Occasionally a designer needs a dual power supply to power a circuit that is operating with signals near or at ground but the only available supply is a single polarity, usually positive. Many excellent IC solutions are available but a suitable solution for many projects may be constructed from "junk box" parts. The simple circuit below will generate about 9 volts and -4 volts from a single 5 volt supply with sufficient current to power a simple op-amp circuit. The positive voltage drops to about 7 volts when supplying 7 mA and the negative voltage drops to about 3.5 volts when supplying 3.5 mA (1k loads). Although this isn't exactly a +- 15 volt supply, this is plenty of voltage and current for many op-amp circuits and will allow the output of most op-amps to swing below zero volts and will allow most op-amp inputs to measure voltages below zero volts. This circuit uses the CD4049 which is a high current version of the CD4069 which will also work with somewhat lower current capability.
The two inverters on the left generate a square wave and the other four inverters are connected in parallel to increase the current drive to the diodes. The diode on top clamps the voltage on the top capacitor at about 4.5 volts when the inverters go low. When the inverters go high, their output voltage is added to the 4.5 volts to give about 9.5 volts. The second diode rectifies this voltage to give a little over 9 volts on the output. The bottom two diodes work in the same way only the voltage on the first capacitor is clamped to about 0.5 volts on the positive swing and then goes down to about -4.5 volts on the negative swing of the inverters, giving about -4 volts out.
The prototype is operating at only 500 Hz to allow for the use of some old-fashioned germanium rectifiers that I have in large numbers. If more modern schottky rectifiers are used the frequency may be set higher by lowering the .001uF capacitor or the 1 megohm resistors. The 4, 330 uF capacitors are larger than necessary and a few uF will suffice if the frequency is raised to, say, 5 kHz (try 100k resistors or a 100pF capacitor). Yep, I have a lot of those 330 uF capacitors, too. In fact, I have a few thousand of the CD4049, if you would like a few. (email@example.com)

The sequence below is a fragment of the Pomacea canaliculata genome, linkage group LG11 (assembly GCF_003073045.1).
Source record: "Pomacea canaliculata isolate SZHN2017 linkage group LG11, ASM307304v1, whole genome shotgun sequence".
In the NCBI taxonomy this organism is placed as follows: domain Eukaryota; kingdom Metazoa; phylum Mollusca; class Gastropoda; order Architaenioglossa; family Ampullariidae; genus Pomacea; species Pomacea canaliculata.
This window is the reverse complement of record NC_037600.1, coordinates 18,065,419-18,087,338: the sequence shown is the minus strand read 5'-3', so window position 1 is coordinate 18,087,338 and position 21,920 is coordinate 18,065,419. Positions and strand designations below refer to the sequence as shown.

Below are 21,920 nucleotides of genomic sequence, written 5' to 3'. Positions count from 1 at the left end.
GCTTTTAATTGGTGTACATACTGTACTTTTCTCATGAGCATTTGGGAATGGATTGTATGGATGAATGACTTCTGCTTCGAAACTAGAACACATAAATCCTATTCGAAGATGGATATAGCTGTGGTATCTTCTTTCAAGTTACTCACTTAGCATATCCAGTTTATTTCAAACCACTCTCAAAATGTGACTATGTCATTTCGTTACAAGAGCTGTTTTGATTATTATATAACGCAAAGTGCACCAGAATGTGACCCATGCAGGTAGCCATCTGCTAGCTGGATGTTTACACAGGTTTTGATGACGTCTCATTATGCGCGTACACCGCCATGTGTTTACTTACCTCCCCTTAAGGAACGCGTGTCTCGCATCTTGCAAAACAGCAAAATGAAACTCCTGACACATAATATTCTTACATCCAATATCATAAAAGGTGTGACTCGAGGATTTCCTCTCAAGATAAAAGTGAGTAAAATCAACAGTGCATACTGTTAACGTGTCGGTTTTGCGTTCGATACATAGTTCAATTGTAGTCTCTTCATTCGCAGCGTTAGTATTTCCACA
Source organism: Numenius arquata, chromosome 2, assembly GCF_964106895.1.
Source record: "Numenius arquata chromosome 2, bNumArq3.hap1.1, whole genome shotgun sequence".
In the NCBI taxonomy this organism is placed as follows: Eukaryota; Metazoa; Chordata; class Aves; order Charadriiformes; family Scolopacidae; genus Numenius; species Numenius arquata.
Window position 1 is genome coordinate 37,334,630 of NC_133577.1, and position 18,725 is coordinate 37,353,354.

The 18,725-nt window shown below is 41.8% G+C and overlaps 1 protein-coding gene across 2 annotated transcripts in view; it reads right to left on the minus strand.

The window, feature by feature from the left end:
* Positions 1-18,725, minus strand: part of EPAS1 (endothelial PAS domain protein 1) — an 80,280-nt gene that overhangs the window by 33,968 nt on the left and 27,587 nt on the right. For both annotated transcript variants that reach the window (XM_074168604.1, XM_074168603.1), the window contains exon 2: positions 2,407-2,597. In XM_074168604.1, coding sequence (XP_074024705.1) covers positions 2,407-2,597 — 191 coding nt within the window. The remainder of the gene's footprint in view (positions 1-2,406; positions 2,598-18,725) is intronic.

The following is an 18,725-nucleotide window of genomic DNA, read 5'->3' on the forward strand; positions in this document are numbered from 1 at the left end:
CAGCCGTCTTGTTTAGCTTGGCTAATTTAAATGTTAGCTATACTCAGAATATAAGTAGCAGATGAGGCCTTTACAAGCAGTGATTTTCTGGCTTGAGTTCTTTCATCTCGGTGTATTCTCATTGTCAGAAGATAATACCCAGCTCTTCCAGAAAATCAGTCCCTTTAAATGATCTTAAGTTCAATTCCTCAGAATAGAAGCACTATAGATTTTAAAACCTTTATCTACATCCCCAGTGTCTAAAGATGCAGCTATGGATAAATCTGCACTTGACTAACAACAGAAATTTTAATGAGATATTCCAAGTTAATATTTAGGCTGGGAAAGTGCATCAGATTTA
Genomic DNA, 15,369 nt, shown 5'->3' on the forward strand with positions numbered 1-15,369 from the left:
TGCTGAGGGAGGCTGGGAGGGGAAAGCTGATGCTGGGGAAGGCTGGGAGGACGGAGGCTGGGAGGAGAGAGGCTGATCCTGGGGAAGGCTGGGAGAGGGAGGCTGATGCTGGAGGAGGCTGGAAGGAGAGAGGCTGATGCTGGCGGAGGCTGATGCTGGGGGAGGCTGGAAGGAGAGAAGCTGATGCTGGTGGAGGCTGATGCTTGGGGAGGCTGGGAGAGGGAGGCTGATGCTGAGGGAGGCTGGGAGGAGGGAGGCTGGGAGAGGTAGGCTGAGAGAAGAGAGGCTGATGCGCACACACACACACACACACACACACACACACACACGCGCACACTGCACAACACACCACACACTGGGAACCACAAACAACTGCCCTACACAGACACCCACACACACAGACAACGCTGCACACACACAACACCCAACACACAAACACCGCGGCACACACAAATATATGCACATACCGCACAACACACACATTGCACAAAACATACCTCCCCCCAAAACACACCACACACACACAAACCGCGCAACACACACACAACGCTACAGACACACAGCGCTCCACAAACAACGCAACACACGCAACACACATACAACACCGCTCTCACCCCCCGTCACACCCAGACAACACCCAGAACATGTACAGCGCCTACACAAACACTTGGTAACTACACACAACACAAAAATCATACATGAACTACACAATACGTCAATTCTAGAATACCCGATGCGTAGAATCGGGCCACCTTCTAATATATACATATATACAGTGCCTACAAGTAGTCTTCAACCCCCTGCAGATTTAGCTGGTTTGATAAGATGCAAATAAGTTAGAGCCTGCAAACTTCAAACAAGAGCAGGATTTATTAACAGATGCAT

This little circuit is going into a sub-picoampere leakage meter for characterizing JFETs and other components for extremely high impedance circuits.
When there's plenty of voltage from the single power supply a simple synthetic ground will do the trick. Craig shows how to use a simple audio amplifier IC to generate a ground at V/2. But other voltages may be handy, too. For example, the circuit below uses an ordinary LM324 quad op-amp to generate a precision +5 VDC and approximately +9 VDC and -3 VDC from a 12 volt supply (for powering a special amplifier for an RTD). The 5 volts is quite precise and the-3 volts represents what's "left over" after allowing for plenty of headroom for op-amps (4 volts above the precision 5 volt reference voltage). That negative voltage will allow most op-amps to work below zero volts a bit. (In the RTD application a summing amplifier output must swing to about -50 millivolts.) The quad op-amp will supply nearly 50 mA at 5 volts thanks to the paralleling of two amps for both the 5 volts and the synthetic ground, plenty of current for many projects. For projects needing 20 mA or less, an LM358 dual op-amp could replace the LM324. The 10 ohm resistors aren't needed in that version.
Another more robust way to accomplish the same result is to use a high-current buffer like the old LM6325 to generate the ground and then use ordinary regulators to produce the desired voltages. Two low-dropout regulators can generate +-5VDC from +12 volts:
Note: I haven't built the above circuit with the LM6325 yet so it's untested at this point.
With the LM6325 connect pins 3,4,5 and 10,11,12 to as large a heat sink as is practical on the PCB (ground plane, for example) if the power dissipation is to be over a watt. DIP14 heat sinks also help.
The 10k voltage divider could be modified for applications needing unbalanced voltages. It's not uncommon to need only a volt or two negative for using non-single-supply op-amps, wanting the rest for maximum positive swing. If the circuit only powers op-amps and/or the 12 volts is well-regulated the regulators would not be needed.